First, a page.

Replacing Toxic Chemicals in Consumer Products: Out of the Frying Pan and into the Fire?
by Ronald White, 8/18/2014
With the increased focus on removing toxic chemicals from consumer products, it’s logical to assume that alternative chemicals used in these products will be substantially less dangerous to our health and the environment. Unfortunately, due to the lack of safety information for the vast majority of chemicals currently used in manufacturing, these substitutes may not be any safer than the chemicals they replace.
The Case of BPA
As detailed in a recent Scientific American article, the chemical bisphenol A (BPA) is a prime example of this concern. BPA is used to make polycarbonate plastic, which is used in water bottles and food containers, as well as food and beverage can liners and some paper receipts and dental sealants.
BPA acts like estrogen, disrupting hormones that regulate a variety of biological functions. Evidence from animal studies at levels similar to those found in humans finds that BPA alters how reproductive systems and brains develop and can lead to development of breast and prostate cancer later in life. People with higher levels of exposure have an increased risk of cardiovascular disease and diabetes, as well as obesity. Because BPA leaches out from consumer products, a national survey found that 93 percent of Americans have detectable levels of BPA in their bodies.
In response to public concerns about infant exposure to BPA from baby bottles, manufacturers of baby bottles and infant formula packaging stopped using BPA in 2012, which resulted in the Food and Drug Administration (FDA) withdrawing approval for the use of the chemical in those products in 2013. However, FDA’s actions were based on the manufacturers’ decision to no longer use BPA in those products, not on a safety assessment. In contrast, Canada included BPA on its list of toxic substances in 2010, based on concerns regarding the chemical's health and environmental impacts.
Because of public pressure to eliminate BPA from consumer products, companies have been substituting a related chemical, bisphenol S (BPS), in their manufacturing processes. A recent study on zebra fish, which are frequently used to assess the potential for human developmental hazards from chemical exposures, found that both BPA and BPS negatively affect brain development in fish embryos. The results are consistent with earlier findings from a study of hyperactivity in young fish exposed to BPA and BPS during brain development, while the unexposed fish showed no such behavior. Another recent study found that BPS has toxic effects on the heart, causing irregular heartbeats in female mice similar to findings from an earlier study of BPA exposure on the heart.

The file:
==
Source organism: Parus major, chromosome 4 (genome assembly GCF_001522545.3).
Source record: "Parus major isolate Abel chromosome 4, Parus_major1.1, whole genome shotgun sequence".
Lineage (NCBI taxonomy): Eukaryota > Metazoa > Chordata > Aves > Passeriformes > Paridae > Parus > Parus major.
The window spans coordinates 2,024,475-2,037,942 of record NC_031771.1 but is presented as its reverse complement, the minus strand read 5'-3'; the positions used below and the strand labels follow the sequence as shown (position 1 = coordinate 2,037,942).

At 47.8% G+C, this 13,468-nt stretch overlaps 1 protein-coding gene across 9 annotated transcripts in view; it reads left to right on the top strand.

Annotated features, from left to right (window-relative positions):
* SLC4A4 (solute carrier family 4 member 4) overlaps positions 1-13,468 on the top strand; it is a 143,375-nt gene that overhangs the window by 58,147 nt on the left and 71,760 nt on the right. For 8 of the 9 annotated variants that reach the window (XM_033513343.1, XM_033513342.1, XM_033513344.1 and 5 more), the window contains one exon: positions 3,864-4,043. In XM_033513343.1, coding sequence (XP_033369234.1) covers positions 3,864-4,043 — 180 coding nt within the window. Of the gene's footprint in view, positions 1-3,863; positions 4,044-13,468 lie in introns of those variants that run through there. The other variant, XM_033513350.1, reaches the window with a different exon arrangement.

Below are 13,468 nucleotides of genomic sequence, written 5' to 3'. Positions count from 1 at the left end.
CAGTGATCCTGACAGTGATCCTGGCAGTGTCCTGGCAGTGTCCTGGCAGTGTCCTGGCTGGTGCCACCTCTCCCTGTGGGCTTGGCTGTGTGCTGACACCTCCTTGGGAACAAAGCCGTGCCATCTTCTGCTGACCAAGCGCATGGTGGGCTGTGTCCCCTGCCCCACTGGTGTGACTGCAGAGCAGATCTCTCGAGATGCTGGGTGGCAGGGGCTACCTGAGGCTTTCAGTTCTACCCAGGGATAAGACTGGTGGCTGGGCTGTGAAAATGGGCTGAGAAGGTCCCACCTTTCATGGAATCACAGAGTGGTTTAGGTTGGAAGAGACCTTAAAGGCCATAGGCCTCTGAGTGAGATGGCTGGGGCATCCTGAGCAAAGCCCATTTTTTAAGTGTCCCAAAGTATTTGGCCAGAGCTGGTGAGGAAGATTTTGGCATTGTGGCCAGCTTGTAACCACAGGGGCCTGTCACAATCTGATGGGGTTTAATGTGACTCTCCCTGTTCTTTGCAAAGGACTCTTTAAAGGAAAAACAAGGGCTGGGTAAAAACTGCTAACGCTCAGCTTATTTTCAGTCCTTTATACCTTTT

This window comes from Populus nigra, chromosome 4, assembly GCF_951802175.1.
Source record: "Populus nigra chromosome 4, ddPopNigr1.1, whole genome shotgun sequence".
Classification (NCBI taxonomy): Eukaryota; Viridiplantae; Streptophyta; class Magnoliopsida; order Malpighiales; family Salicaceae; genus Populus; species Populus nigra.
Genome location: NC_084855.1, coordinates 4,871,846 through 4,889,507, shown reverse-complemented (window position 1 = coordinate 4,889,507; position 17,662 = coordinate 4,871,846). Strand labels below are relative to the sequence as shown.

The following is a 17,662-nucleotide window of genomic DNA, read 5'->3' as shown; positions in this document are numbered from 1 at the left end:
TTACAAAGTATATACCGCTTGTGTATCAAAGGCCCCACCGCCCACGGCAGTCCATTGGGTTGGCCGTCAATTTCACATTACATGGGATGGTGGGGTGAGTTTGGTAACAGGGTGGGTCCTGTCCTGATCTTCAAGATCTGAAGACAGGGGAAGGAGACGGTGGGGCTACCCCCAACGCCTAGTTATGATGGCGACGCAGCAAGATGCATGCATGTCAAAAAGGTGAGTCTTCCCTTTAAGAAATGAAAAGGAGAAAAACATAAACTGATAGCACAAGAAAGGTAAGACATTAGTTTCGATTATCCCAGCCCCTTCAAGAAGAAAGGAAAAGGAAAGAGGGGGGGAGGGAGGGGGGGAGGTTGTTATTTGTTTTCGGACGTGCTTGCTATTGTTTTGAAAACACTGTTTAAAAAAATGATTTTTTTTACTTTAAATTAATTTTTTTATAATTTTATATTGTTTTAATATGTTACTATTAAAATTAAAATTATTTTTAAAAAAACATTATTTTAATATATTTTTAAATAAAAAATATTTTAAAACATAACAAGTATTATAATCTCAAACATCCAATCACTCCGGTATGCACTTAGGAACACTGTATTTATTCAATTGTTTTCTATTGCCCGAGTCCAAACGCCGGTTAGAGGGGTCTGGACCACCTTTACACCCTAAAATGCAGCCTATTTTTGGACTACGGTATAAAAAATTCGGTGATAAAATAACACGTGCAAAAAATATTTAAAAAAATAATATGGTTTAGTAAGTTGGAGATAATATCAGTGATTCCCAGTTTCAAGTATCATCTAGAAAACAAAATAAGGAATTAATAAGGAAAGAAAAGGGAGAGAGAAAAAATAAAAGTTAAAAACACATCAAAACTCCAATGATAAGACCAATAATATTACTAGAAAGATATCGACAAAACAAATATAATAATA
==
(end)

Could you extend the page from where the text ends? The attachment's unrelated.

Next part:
EPA’s Design for the Environment Program
To provide information on potentially less toxic chemicals that can be substituted in manufacturing products, the U.S. Environmental Protection Agency (EPA) developed the Design for the Environment (DfE) program. The program now provides companies and the public with a list of 650 “safer” chemicals.
Thanks to the program, the health problems associated with chemicals like BPS should come as no surprise to companies seeking to use it as a substitute for BPA. Results from a January 2014 DfE analysis of a variety of potential BPA substitutes in receipt paper found that BPS presented a “moderate hazard” for developmental, reproductive, neurological, and cancer effects, as well as a “high hazard” for repeated exposures. In fact, BPS presented a higher risk of damaging genes, a possible precursor to cancer and other health problems, than BPA.
Consumer products remain the major source of most people’s exposure to toxic chemicals. The BPA example above highlights the importance of understanding the potential impacts of the chemicals or materials used to replace these toxins to ensure they actually reduce health and environmental risks.
The lack of significant progress in revising the Toxic Substances Control Act, our nation’s current, ineffective approach to assessing and managing chemical risks, underscores the importance of state efforts to reduce public exposure to toxic chemicals, like those in California, Washington State, Maine, and others, as well as efforts to push retailers to require that the products they sell don’t contain toxic chemicals.
In the end, however, we must ensure that chemical substitutions reduce exposure risks on a nationwide basis – and do not just replace one problem with another. Because of this, it is essential that the EPA and FDA significantly accelerate the pace of assessing chemical hazards and providing that information to the public and industry.